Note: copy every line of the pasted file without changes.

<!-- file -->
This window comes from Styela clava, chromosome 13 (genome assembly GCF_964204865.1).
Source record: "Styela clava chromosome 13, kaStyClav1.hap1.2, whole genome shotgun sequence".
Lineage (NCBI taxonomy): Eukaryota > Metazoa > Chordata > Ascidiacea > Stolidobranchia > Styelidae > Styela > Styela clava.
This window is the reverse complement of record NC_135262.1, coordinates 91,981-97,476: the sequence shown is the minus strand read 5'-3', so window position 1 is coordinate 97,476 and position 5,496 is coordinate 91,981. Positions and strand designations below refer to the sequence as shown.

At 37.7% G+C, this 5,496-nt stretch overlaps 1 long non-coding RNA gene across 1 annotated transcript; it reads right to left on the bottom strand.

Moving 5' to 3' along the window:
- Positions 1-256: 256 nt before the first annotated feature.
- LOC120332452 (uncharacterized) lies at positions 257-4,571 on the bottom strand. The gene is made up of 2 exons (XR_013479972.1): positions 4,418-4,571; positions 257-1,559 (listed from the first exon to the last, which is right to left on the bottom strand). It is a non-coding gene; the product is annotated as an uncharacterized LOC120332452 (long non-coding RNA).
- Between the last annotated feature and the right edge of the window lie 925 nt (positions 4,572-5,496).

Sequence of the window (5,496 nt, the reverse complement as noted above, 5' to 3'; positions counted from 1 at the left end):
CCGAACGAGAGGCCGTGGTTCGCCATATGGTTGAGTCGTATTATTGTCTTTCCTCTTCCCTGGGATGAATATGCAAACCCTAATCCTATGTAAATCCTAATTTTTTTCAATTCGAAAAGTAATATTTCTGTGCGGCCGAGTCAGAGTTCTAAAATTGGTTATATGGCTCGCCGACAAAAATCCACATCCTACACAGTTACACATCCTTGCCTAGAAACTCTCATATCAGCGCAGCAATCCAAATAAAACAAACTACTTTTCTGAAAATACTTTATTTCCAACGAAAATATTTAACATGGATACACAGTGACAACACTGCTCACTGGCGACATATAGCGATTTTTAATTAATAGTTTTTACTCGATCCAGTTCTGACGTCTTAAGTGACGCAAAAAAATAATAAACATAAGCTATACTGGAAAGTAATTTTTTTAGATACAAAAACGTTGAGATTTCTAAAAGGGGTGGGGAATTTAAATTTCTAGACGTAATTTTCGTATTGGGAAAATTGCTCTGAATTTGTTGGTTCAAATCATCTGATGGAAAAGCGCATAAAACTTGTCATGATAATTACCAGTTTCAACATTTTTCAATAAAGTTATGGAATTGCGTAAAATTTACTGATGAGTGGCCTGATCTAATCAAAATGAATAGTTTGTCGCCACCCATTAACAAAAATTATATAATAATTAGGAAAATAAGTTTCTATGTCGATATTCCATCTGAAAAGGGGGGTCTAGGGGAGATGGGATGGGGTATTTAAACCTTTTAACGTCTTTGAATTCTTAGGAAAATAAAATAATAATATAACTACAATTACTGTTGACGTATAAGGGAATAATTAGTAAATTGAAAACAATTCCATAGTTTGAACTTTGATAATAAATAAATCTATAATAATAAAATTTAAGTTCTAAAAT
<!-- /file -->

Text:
This window comes from Styela clava, chromosome 13 (genome assembly GCF_964204865.1).
Source record: "Styela clava chromosome 13, kaStyClav1.hap1.2, whole genome shotgun sequence".
Lineage (NCBI taxonomy): Eukaryota > Metazoa > Chordata > Ascidiacea > Stolidobranchia > Styelidae > Styela > Styela clava.
This window is the reverse complement of record NC_135262.1, coordinates 91,981-97,476: the sequence shown is the minus strand read 5'-3', so window position 1 is coordinate 97,476 and position 5,496 is coordinate 91,981. Positions and strand designations below refer to the sequence as shown.

At 37.7% G+C, this 5,496-nt stretch overlaps 1 long non-coding RNA gene across 1 annotated transcript; it reads right to left on the bottom strand.

Moving 5' to 3' along the window:
- Positions 1-256: 256 nt before the first annotated feature.
- LOC120332452 (uncharacterized) lies at positions 257-4,571 on the bottom strand. The gene is made up of 2 exons (XR_013479972.1): positions 4,418-4,571; positions 257-1,559 (listed from the first exon to the last, which is right to left on the bottom strand). It is a non-coding gene; the product is annotated as an uncharacterized LOC120332452 (long non-coding RNA).
- Between the last annotated feature and the right edge of the window lie 925 nt (positions 4,572-5,496).

Sequence of the window (5,496 nt, the reverse complement as noted above, 5' to 3'; positions counted from 1 at the left end):
CCGAACGAGAGGCCGTGGTTCGCCATATGGTTGAGTCGTATTATTGTCTTTCCTCTTCCCTGGGATGAATATGCAAACCCTAATCCTATGTAAATCCTAATTTTTTTCAATTCGAAAAGTAATATTTCTGTGCGGCCGAGTCAGAGTTCTAAAATTGGTTATATGGCTCGCCGACAAAAATCCACATCCTACACAGTTACACATCCTTGCCTAGAAACTCTCATATCAGCGCAGCAATCCAAATAAAACAAACTACTTTTCTGAAAATACTTTATTTCCAACGAAAATATTTAACATGGATACACAGTGACAACACTGCTCACTGGCGACATATAGCGATTTTTAATTAATAGTTTTTACTCGATCCAGTTCTGACGTCTTAAGTGACGCAAAAAAATAATAAACATAAGCTATACTGGAAAGTAATTTTTTTAGATACAAAAACGTTGAGATTTCTAAAAGGGGTGGGGAATTTAAATTTCTAGACGTAATTTTCGTATTGGGAAAATTGCTCTGAATTTGTTGGTTCAAATCATCTGATGGAAAAGCGCATAAAACTTGTCATGATAATTACCAGTTTCAACATTTTTCAATAAAGTTATGGAATTGCGTAAAATTTACTGATGAGTGGCCTGATCTAATCAAAATGAATAGTTTGTCGCCACCCATTAACAAAAATTATATAATAATTAGGAAAATAAGTTTCTATGTCGATATTCCATCTGAAAAGGGGGGTCTAGGGGAGATGGGATGGGGTATTTAAACCTTTTAACGTCTTTGAATTCTTAGGAAAATAAAATAATAATATAACTACAATTACTGTTGACGTATAAGGGAATAATTAGTAAATTGAAAACAATTCCATAGTTTGAACTTTGATAATAAATAAATCTATAATAATAAAATTTAAGTTCTAAAAT